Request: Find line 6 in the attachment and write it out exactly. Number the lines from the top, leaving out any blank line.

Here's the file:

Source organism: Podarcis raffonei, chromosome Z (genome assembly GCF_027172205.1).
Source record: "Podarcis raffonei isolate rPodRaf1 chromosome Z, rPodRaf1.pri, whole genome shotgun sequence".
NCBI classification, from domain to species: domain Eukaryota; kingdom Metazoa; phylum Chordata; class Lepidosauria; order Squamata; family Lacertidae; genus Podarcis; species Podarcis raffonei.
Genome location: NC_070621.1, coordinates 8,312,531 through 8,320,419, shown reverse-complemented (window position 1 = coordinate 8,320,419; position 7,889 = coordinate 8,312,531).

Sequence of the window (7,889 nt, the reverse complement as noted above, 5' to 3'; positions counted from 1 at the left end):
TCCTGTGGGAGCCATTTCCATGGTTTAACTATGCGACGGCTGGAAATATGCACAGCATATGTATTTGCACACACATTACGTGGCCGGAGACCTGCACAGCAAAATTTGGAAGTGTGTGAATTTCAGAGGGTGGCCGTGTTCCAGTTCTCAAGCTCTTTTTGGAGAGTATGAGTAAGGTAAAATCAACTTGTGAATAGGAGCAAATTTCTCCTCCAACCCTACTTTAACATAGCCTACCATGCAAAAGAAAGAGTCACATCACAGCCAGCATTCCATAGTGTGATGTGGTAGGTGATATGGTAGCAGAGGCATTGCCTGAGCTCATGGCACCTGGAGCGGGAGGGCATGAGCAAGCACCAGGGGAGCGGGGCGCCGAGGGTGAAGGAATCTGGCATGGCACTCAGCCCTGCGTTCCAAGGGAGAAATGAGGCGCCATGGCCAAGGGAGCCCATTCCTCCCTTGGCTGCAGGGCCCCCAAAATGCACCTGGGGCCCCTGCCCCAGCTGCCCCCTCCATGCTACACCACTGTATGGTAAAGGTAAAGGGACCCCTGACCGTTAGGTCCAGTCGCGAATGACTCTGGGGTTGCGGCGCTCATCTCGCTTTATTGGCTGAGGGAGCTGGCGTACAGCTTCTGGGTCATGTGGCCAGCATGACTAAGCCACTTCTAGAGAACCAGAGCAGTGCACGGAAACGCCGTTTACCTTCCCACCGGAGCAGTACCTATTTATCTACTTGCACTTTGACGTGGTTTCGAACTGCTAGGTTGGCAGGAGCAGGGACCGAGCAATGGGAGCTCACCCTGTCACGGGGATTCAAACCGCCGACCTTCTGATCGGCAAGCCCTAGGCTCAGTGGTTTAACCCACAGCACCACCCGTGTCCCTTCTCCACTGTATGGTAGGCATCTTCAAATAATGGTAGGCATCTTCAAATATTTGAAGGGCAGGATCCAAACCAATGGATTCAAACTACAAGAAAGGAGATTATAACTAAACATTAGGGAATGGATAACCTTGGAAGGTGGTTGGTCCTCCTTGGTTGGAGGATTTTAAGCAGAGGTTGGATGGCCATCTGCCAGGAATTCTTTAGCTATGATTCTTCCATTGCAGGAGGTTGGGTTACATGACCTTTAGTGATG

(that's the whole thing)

TCCTGTGGGAGCCATTTCCATGGTTTAACTATGCGACGGCTGGAAATATGCACAGCATATGTATTTGCACACACATTACGTGGCCGGAGACCTGCACAGCAAAATTTGGAAGTGTGTGAATTTCAGAGGGTGGCCGTGTTCCAGTTCTCAAGCTCTTTTTGGAGAGTATGAGTAAGGTAAAATCAACTTGTGAATAGGAGCAAATTTCTCCTCCAACCCTACTTTAACATAGCCTACCATGCAAAAGAAAGAGTCACATCACAGCCAGCATTCCATAGTGTGATGTGGTAGGTGATATGGTAGCAGAGGCATTGCCTGAGCTCATGGCACCTGGAGCGGGAGGGCATGAGCAAGCACCAGGGGAGCGGGGCGCCGAGGGTGAAGGAATCTGGCATGGCACTCAGCCCTGCGTTCCAAGGGAGAAATGAGGCGCCATGGCCAAGGGAGCCCATTCCTCCCTTGGCTGCAGGGCCCCCAAAATGCACCTGGGGCCCCTGCCCCAGCTGCCCCCTCCATGCTACACCACTGTATGGTAAAGGTAAAGGGACCCCTGACCGTTAGGTCCAGTCGCGAATGACTCTGGGGTTGCGGCGCTCATCTCGCTTTATTGGCTGAGGGAGCTGGCGTACAGCTTCTGGGTCATGTGGCCAGCATGACTAAGCCACTTCTAGAGAACCAGAGCAGTGCACGGAAACGCCGTTTACCTTCCCACCGGAGCAGTACCTATTTATCTACTTGCACTTTGACGTGGTTTCGAACTGCTAGGTTGGCAGGAGCAGGGACCGAGCAATGGGAGCTCACCCTGTCACGGGGATTCAAACCGCCGACCTTCTGATCGGCAAGCCCTAGGCTCAGTGGTTTAACCCACAGCACCACCCGTGTCCCTTCTCCACTGTATGGTAGGCATCTTCAAATAATGGTAGGCATCTTCAAATATTTGAAGGGCAGGATCCAAACCAATGGATTCAAACTACAAGAAAGGAGATTATAACTAAACATTAGGGAATGGATAACCTTGGAAGGTGGTTGGTCCTCCTTGGTTGGAGGATTTTAAGCAGAGGTTGGATGGCCATCTGCCAGGAATTCTTTAGCTATGATTCTTCCATTGCAGGAGGTTGGGTTACATGACCTTTAGTGATG